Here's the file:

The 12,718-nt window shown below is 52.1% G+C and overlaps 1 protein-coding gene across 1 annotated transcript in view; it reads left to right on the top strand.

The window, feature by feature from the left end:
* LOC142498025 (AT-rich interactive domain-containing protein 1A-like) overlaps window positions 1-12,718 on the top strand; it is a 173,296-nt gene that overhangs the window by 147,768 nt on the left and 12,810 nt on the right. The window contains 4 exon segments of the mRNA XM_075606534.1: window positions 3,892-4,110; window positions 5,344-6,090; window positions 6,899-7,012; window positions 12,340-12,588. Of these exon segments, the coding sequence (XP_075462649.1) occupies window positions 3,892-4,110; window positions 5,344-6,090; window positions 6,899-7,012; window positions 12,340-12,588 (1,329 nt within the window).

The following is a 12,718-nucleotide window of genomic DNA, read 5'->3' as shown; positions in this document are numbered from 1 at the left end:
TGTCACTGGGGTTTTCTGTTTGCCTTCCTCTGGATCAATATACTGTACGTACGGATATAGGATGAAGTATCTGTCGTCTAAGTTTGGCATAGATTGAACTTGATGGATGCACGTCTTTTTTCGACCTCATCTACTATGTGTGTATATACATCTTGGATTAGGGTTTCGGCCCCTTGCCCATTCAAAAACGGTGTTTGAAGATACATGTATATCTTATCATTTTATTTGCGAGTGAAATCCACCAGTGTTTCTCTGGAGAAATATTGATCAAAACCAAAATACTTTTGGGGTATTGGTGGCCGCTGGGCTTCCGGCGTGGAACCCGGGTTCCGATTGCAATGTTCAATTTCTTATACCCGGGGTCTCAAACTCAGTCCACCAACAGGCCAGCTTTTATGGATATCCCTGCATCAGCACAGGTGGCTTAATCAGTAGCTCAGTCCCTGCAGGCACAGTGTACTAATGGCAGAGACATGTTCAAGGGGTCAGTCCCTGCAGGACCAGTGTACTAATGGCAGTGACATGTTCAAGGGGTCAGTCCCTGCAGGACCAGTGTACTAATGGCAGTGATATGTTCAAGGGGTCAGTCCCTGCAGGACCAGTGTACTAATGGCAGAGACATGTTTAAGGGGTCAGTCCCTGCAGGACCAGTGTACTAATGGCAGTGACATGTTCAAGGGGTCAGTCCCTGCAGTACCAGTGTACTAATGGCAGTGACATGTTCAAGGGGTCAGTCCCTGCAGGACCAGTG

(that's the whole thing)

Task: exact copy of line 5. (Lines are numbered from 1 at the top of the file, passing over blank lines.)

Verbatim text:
TGTCACTGGGGTTTTCTGTTTGCCTTCCTCTGGATCAATATACTGTACGTACGGATATAGGATGAAGTATCTGTCGTCTAAGTTTGGCATAGATTGAACTTGATGGATGCACGTCTTTTTTCGACCTCATCTACTATGTGTGTATATACATCTTGGATTAGGGTTTCGGCCCCTTGCCCATTCAAAAACGGTGTTTGAAGATACATGTATATCTTATCATTTTATTTGCGAGTGAAATCCACCAGTGTTTCTCTGGAGAAATATTGATCAAAACCAAAATACTTTTGGGGTATTGGTGGCCGCTGGGCTTCCGGCGTGGAACCCGGGTTCCGATTGCAATGTTCAATTTCTTATACCCGGGGTCTCAAACTCAGTCCACCAACAGGCCAGCTTTTATGGATATCCCTGCATCAGCACAGGTGGCTTAATCAGTAGCTCAGTCCCTGCAGGCACAGTGTACTAATGGCAGAGACATGTTCAAGGGGTCAGTCCCTGCAGGACCAGTGTACTAATGGCAGTGACATGTTCAAGGGGTCAGTCCCTGCAGGACCAGTGTACTAATGGCAGTGATATGTTCAAGGGGTCAGTCCCTGCAGGACCAGTGTACTAATGGCAGAGACATGTTTAAGGGGTCAGTCCCTGCAGGACCAGTGTACTAATGGCAGTGACATGTTCAAGGGGTCAGTCCCTGCAGTACCAGTGTACTAATGGCAGTGACATGTTCAAGGGGTCAGTCCCTGCAGGACCAGTG